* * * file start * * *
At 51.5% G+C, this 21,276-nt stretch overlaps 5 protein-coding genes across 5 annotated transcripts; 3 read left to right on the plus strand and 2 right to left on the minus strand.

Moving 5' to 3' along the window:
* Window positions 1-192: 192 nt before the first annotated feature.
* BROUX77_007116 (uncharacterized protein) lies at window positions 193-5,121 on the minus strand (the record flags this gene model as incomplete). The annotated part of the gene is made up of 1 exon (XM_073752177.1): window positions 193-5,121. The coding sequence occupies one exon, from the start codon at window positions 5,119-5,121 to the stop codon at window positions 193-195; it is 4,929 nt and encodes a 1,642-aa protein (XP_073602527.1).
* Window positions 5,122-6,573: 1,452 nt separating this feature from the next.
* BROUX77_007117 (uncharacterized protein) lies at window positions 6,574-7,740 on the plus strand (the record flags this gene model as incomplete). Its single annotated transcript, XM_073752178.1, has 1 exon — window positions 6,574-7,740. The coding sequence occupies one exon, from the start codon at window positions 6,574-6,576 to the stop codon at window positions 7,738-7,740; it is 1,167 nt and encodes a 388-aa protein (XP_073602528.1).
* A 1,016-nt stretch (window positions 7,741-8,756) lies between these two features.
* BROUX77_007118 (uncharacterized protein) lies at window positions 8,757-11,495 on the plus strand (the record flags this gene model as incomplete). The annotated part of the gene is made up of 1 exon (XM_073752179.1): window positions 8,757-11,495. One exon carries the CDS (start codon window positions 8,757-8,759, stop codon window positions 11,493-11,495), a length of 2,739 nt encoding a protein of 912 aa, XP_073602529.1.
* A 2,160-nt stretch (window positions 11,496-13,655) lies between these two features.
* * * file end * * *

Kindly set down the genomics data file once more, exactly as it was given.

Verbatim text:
At 51.5% G+C, this 21,276-nt stretch overlaps 5 protein-coding genes across 5 annotated transcripts; 3 read left to right on the plus strand and 2 right to left on the minus strand.

Moving 5' to 3' along the window:
* Window positions 1-192: 192 nt before the first annotated feature.
* BROUX77_007116 (uncharacterized protein) lies at window positions 193-5,121 on the minus strand (the record flags this gene model as incomplete). The annotated part of the gene is made up of 1 exon (XM_073752177.1): window positions 193-5,121. The coding sequence occupies one exon, from the start codon at window positions 5,119-5,121 to the stop codon at window positions 193-195; it is 4,929 nt and encodes a 1,642-aa protein (XP_073602527.1).
* Window positions 5,122-6,573: 1,452 nt separating this feature from the next.
* BROUX77_007117 (uncharacterized protein) lies at window positions 6,574-7,740 on the plus strand (the record flags this gene model as incomplete). Its single annotated transcript, XM_073752178.1, has 1 exon — window positions 6,574-7,740. The coding sequence occupies one exon, from the start codon at window positions 6,574-6,576 to the stop codon at window positions 7,738-7,740; it is 1,167 nt and encodes a 388-aa protein (XP_073602528.1).
* A 1,016-nt stretch (window positions 7,741-8,756) lies between these two features.
* BROUX77_007118 (uncharacterized protein) lies at window positions 8,757-11,495 on the plus strand (the record flags this gene model as incomplete). The annotated part of the gene is made up of 1 exon (XM_073752179.1): window positions 8,757-11,495. One exon carries the CDS (start codon window positions 8,757-8,759, stop codon window positions 11,493-11,495), a length of 2,739 nt encoding a protein of 912 aa, XP_073602529.1.
* A 2,160-nt stretch (window positions 11,496-13,655) lies between these two features.